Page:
sábado, 26 de outubro de 2013


'Thus the sound of speech strives to "express" subjective and objective happening, the "inner" and the "outer" world; but what of this it can retain is not the life and individual fullness of existence, but only a dead abbreviation of it*.' Literature can transcend this dilemma only by keeping faith with unsocial, banned language, and by learning to use the opaque images of broken rebellion as a means of communication.

W. G. Sebald, "Strangeness, Integration and Crisis: On Peter Handke's Play KasparCampo Santo, Anthea Bell (trad.), Sven Meyer (ed.), Penguin Books, 2005, p.67.

*Citação de Ernst Cassirer, Sprache und Mythos (Leipzig e Berlim, 1925, pp-6-7).

segunda-feira, 21 de outubro de 2013

Mycenae Lookout

Cities of grass. Fort walls. The dumbstruck palace.
I'd come to with the night wind on my face,
Agog, alert again, but far, far less

Focused on victory than I should have been -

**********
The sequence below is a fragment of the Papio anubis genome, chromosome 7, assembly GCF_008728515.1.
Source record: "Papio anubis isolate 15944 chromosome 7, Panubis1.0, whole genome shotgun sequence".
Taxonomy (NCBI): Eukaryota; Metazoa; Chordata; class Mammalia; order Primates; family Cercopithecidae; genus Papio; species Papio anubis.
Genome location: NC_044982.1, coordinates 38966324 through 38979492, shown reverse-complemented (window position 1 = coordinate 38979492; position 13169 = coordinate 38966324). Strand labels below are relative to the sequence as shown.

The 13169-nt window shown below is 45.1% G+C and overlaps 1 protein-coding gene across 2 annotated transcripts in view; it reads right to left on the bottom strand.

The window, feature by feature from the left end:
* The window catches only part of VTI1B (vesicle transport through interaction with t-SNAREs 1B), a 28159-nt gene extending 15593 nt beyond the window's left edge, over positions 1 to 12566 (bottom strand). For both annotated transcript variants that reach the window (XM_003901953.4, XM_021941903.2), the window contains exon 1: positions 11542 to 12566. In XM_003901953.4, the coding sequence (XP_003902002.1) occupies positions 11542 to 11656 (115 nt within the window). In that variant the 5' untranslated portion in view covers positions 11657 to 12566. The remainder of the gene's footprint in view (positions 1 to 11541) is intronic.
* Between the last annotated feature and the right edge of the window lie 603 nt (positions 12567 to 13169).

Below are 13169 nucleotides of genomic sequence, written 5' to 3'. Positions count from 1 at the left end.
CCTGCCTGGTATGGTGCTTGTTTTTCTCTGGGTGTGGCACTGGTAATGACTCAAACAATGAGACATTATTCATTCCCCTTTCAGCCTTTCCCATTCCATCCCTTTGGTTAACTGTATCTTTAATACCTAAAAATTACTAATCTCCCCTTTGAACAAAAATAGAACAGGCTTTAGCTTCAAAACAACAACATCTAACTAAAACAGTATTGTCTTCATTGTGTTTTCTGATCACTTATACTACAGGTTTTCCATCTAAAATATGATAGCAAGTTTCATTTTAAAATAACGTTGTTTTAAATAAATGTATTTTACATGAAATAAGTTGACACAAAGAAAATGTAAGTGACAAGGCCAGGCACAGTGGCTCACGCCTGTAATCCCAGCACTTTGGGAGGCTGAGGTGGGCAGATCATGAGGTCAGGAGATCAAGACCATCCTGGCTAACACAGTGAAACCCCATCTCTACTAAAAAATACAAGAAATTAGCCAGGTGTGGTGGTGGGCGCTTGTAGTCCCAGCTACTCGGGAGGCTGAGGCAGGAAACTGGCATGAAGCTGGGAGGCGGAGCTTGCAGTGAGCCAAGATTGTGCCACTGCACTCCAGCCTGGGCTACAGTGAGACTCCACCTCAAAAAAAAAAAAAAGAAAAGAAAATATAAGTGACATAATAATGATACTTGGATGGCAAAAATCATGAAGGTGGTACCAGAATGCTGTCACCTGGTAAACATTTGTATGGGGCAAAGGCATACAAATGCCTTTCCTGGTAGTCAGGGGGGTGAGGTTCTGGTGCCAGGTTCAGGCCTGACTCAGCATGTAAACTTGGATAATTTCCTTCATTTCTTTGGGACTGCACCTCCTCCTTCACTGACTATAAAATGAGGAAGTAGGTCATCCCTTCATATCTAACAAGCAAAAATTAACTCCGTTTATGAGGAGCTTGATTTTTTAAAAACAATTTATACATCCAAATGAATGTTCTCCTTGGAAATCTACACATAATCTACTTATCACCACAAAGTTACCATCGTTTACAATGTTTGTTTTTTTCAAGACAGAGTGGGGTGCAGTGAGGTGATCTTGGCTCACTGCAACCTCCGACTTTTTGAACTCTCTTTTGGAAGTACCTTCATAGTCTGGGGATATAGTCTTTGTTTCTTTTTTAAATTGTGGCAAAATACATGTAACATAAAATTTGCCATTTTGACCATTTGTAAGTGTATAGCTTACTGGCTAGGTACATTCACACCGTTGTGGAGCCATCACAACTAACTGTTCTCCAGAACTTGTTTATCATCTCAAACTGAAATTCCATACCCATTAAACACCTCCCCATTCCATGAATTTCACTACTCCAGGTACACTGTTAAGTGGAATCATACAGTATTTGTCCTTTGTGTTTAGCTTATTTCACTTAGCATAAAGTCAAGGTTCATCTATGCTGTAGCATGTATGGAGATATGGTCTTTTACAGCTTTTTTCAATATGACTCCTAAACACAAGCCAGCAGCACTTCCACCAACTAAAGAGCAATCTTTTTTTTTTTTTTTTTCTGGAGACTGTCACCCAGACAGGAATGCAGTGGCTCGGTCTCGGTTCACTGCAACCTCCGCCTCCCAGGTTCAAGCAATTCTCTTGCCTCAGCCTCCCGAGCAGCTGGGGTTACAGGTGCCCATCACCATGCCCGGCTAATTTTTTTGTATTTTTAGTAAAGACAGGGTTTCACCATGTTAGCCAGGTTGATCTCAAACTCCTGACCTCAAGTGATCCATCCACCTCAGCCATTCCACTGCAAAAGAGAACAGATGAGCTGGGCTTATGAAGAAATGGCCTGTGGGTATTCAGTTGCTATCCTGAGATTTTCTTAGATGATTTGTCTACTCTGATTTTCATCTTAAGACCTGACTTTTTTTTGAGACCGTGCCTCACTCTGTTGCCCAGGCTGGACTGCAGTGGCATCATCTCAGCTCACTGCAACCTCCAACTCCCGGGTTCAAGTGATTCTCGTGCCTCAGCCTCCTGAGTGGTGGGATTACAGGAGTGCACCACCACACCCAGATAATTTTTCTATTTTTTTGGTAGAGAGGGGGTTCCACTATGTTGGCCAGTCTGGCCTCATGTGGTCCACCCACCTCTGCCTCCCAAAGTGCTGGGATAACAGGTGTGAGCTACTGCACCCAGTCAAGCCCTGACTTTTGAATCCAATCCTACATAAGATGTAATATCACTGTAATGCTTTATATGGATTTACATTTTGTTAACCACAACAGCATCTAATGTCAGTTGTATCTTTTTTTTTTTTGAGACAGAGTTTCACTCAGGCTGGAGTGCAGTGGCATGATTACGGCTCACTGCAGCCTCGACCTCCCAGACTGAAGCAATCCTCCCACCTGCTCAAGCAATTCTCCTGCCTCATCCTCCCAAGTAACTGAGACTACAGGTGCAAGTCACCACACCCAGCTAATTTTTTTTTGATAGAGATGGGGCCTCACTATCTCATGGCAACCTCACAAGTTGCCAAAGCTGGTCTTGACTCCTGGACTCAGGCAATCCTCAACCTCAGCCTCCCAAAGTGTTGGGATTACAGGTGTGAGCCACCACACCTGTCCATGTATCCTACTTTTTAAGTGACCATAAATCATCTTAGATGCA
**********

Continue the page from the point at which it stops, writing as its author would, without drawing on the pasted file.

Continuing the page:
Still isolated in my old disdain
Of claques who always needed to be seen

And heard as the true Argives. Mouth athletes,
quoting the oracle and quoting dates,
Petioning, accusing, taking votes.

No element that should have carried weight
Out of the grievous distance would translate
Our war stalled in the pre-articulate.

The little violets' heads bowed on their stems,
The pre-dawn gossamers, all dew and scrim
And star-lace, it was more through them

I felt the beating of the huge time-wound
We lived inside. My soul wept in my hand
When I would touch them, my whole being rained

Down on myself, I saw cities of grass,
Valleys of longing, tombs, a wind-swept brightness,
And far-off, in a hilly, ominous place,

Small crowds of people watching as a man
Jumped a fresh earth-wall and another ran
Amorously, it seemed, to strike him down.

Seamus Heaney, 'Mycenae Lookout', The Spirit Level, Faber & Faber, 1996.

domingo, 20 de outubro de 2013

Mycenae Lookout

The ox is on my tongue

Aeschylus, Agamemnon

2. Cassandra

No such thing
as innocent 

Her soiled vest,
her little breasts,
her clipped, devast-

ated, scabbed
punk head,
the char-eyed

famine gawk -
she looked

and simple.
could feel

a missed
trueness in them

a homecoming
in her dropped-wing,